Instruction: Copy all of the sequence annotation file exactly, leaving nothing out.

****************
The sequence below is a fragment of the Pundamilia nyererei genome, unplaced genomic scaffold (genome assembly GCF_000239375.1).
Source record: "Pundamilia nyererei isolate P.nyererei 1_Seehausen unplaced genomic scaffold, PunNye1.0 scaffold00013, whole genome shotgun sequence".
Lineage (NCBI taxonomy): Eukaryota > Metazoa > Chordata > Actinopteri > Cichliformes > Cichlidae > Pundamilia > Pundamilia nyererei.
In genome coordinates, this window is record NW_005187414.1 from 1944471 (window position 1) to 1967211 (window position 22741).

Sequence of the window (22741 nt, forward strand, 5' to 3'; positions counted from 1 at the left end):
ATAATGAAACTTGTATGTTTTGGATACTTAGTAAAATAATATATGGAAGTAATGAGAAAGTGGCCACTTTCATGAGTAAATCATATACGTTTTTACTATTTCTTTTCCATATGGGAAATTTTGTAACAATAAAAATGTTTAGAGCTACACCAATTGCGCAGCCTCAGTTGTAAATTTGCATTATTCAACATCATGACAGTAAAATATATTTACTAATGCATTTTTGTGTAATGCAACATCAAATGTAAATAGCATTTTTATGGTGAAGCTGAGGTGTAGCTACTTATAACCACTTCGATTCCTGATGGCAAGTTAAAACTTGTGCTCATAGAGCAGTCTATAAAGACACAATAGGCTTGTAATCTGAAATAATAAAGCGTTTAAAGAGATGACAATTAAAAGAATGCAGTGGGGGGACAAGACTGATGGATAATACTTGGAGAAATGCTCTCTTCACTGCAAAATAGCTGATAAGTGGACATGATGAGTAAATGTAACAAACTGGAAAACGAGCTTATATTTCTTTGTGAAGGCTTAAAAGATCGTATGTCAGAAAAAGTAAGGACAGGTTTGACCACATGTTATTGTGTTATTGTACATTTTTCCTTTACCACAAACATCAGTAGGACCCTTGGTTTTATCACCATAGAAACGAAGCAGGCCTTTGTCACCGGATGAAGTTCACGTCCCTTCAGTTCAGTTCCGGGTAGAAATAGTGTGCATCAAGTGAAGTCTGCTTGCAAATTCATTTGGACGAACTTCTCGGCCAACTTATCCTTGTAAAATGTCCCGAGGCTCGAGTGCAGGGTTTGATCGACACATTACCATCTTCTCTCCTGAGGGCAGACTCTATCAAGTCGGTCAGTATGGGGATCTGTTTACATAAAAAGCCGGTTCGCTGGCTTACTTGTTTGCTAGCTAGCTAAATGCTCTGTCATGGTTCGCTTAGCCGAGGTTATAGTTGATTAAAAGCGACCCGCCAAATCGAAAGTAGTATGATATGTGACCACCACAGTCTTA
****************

The sequence below is a fragment of the Pundamilia nyererei genome, unplaced genomic scaffold (genome assembly GCF_000239375.1).
Source record: "Pundamilia nyererei isolate P.nyererei 1_Seehausen unplaced genomic scaffold, PunNye1.0 scaffold00013, whole genome shotgun sequence".
Lineage (NCBI taxonomy): Eukaryota > Metazoa > Chordata > Actinopteri > Cichliformes > Cichlidae > Pundamilia > Pundamilia nyererei.
In genome coordinates, this window is record NW_005187414.1 from 1944471 (window position 1) to 1967211 (window position 22741).

Sequence of the window (22741 nt, forward strand, 5' to 3'; positions counted from 1 at the left end):
ATAATGAAACTTGTATGTTTTGGATACTTAGTAAAATAATATATGGAAGTAATGAGAAAGTGGCCACTTTCATGAGTAAATCATATACGTTTTTACTATTTCTTTTCCATATGGGAAATTTTGTAACAATAAAAATGTTTAGAGCTACACCAATTGCGCAGCCTCAGTTGTAAATTTGCATTATTCAACATCATGACAGTAAAATATATTTACTAATGCATTTTTGTGTAATGCAACATCAAATGTAAATAGCATTTTTATGGTGAAGCTGAGGTGTAGCTACTTATAACCACTTCGATTCCTGATGGCAAGTTAAAACTTGTGCTCATAGAGCAGTCTATAAAGACACAATAGGCTTGTAATCTGAAATAATAAAGCGTTTAAAGAGATGACAATTAAAAGAATGCAGTGGGGGGACAAGACTGATGGATAATACTTGGAGAAATGCTCTCTTCACTGCAAAATAGCTGATAAGTGGACATGATGAGTAAATGTAACAAACTGGAAAACGAGCTTATATTTCTTTGTGAAGGCTTAAAAGATCGTATGTCAGAAAAAGTAAGGACAGGTTTGACCACATGTTATTGTGTTATTGTACATTTTTCCTTTACCACAAACATCAGTAGGACCCTTGGTTTTATCACCATAGAAACGAAGCAGGCCTTTGTCACCGGATGAAGTTCACGTCCCTTCAGTTCAGTTCCGGGTAGAAATAGTGTGCATCAAGTGAAGTCTGCTTGCAAATTCATTTGGACGAACTTCTCGGCCAACTTATCCTTGTAAAATGTCCCGAGGCTCGAGTGCAGGGTTTGATCGACACATTACCATCTTCTCTCCTGAGGGCAGACTCTATCAAGTCGGTCAGTATGGGGATCTGTTTACATAAAAAGCCGGTTCGCTGGCTTACTTGTTTGCTAGCTAGCTAAATGCTCTGTCATGGTTCGCTTAGCCGAGGTTATAGTTGATTAAAAGCGACCCGCCAAATCGAAAGTAGTATGATATGTGACCACCACAGTCTTA